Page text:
These matcha brownies are fudgy, chocolatey and bursting with the matcha green tea flavor you love. Easy to make, can be made ahead, delicious!
(Do you like putting matcha powder in everything? Try these matcha chocolate chip cookies. They’re so easy to make and are the perfect sweet treats. If matcha and cream cheese is your thing, you’ll love this rich and creamy matcha cheesecake.)
I love brownies and I love matcha so it was only a matter of time before these matcha brownies happened. And they’re all I imagined them to be.
And unlike other matcha brownie recipes, there’s no white chocolate here.
Just rich dark chocolate, fudgy chocolate brownie, full-bodied matcha.
Let’s get to it.
Why you’ll love this recipe
If you’re a fan of matcha like I am, you’ll enjoy making this recipe too.
- Classic brownie recipe. It’s based on my tried and tested brownie recipe so you can be sure it always comes out chocolatey, fudgy and chewy like a proper brownie should be.
- Vibrant green color. And because these are technically matcha swirl brownies i.e. we swirl the matcha cream cheese mixture on top, the brownies remain a bright, pretty green. (Fan of purple brownies? Try my ube brownies! It’s a reader favorite.)
- Freezes well. They freeze incredibly well too. So you can make a batch ahead of time and thaw when you need them.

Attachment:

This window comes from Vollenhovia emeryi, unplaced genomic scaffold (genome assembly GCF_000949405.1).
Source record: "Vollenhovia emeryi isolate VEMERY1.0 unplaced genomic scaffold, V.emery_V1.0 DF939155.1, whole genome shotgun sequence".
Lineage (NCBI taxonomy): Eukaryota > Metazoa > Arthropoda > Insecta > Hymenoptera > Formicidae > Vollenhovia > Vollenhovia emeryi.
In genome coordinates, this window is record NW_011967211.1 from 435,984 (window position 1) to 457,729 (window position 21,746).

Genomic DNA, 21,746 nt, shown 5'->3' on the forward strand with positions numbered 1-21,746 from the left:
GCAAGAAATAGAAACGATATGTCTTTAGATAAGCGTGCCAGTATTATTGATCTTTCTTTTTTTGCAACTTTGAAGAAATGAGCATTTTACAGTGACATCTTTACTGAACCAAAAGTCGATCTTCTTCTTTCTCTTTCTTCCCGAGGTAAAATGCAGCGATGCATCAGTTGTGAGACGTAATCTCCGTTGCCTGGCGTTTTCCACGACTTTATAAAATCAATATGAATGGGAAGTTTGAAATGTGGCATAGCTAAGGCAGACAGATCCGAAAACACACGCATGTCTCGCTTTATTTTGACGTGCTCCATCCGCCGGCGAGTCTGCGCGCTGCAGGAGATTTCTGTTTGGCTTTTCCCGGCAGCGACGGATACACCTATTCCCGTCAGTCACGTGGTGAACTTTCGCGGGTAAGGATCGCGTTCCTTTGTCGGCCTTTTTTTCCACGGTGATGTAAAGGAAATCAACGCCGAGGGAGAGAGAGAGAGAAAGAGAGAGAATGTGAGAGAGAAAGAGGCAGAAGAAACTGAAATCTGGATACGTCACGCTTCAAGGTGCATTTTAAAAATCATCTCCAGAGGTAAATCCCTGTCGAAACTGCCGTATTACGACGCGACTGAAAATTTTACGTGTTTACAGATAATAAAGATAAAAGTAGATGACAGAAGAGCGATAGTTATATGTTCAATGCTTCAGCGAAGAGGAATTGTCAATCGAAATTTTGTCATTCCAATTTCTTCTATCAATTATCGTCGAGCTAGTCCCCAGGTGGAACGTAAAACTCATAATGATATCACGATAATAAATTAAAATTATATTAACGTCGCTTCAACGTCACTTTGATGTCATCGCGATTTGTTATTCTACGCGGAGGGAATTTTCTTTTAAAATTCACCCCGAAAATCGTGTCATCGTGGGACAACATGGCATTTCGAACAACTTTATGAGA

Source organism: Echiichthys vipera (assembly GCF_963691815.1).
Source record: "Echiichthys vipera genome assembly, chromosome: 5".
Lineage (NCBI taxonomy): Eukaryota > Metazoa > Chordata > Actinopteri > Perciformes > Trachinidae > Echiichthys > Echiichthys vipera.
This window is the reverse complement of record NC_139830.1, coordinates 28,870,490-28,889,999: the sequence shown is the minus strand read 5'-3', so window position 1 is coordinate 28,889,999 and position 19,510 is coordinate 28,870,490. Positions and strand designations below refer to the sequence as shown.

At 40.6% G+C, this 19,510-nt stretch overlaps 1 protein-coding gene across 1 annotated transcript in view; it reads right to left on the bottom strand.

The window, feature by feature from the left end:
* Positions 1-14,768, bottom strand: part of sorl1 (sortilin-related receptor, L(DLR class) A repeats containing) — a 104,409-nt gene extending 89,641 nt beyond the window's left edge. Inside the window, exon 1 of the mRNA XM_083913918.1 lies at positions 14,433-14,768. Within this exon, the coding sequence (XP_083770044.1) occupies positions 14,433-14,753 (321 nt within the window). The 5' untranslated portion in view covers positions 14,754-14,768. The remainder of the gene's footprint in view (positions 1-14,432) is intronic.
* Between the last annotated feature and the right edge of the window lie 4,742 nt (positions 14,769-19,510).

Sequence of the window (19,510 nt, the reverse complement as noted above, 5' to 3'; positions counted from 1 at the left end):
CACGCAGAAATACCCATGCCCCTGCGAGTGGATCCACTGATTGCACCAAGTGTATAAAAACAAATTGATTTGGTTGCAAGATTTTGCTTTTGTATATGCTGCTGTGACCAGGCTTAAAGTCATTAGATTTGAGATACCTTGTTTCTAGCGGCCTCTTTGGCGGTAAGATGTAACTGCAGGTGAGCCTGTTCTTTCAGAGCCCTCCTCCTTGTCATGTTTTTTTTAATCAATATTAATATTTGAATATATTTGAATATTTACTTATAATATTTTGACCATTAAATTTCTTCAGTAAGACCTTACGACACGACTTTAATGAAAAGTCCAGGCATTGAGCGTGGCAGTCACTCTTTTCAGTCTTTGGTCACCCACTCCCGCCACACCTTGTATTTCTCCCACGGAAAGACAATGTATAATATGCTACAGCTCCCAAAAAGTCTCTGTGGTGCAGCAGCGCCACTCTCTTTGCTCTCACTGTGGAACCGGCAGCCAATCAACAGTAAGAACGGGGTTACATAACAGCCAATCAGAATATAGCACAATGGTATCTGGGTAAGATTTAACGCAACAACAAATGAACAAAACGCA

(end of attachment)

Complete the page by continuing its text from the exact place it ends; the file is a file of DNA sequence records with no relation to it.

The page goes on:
How to make
There are two components to this recipe: the brownie batter and the matcha cheesecake mixture.
Ingredient notes and baking tools
You’ll need simple ingredients and pantry staples like all-purpose flour, granulated sugar, brown sugar and vanilla extract. Key things to note:
- Cocoa powder — I always use Dutch processed, unsweetened cocoa powder
- Espresso or strong coffee — I put coffee in my brownies because it enhances the chocolate flavor. You can skip this if you like and use water instead
- Cream cheese — for best results, use full-fat cream cheese, those available in blocks
- Matcha powder — I use culinary-grade matcha powder in baking. More info on baking with matcha below
As far as baking tools, you’ll need a 9×13 inch baking pan.
I also like using my electric mixer to beat the matcha cream cheese mixture.
First, preheat your oven to 350F, lightly grease a 9×13 inch baking pan, then line with parchment paper with a slight overhang on each side. Set aside.
Place cream cheese and sugar in a bowl.
Beat until smooth and creamy.
Add matcha powder. Start with 1 teaspoon and add more to taste. You’ll want this mixture stronger than how you normally like your matcha tea so that the green tea flavour shines through. I usually add 2 tablespoons (or equivalent to 6 teaspoons).
Beat until incorporated.
Once you’re happy with your matcha mixture, add egg and vanilla extract and continue beating until incorporated.
Set this aside while you work on your chocolate brownie batter.
In a large bowl, whisk cocoa powder and baking soda…
Add melted unsalted butter.
Whisk until smooth.
Add espresso or strong coffee and continue whisking until batter is creamy and thick.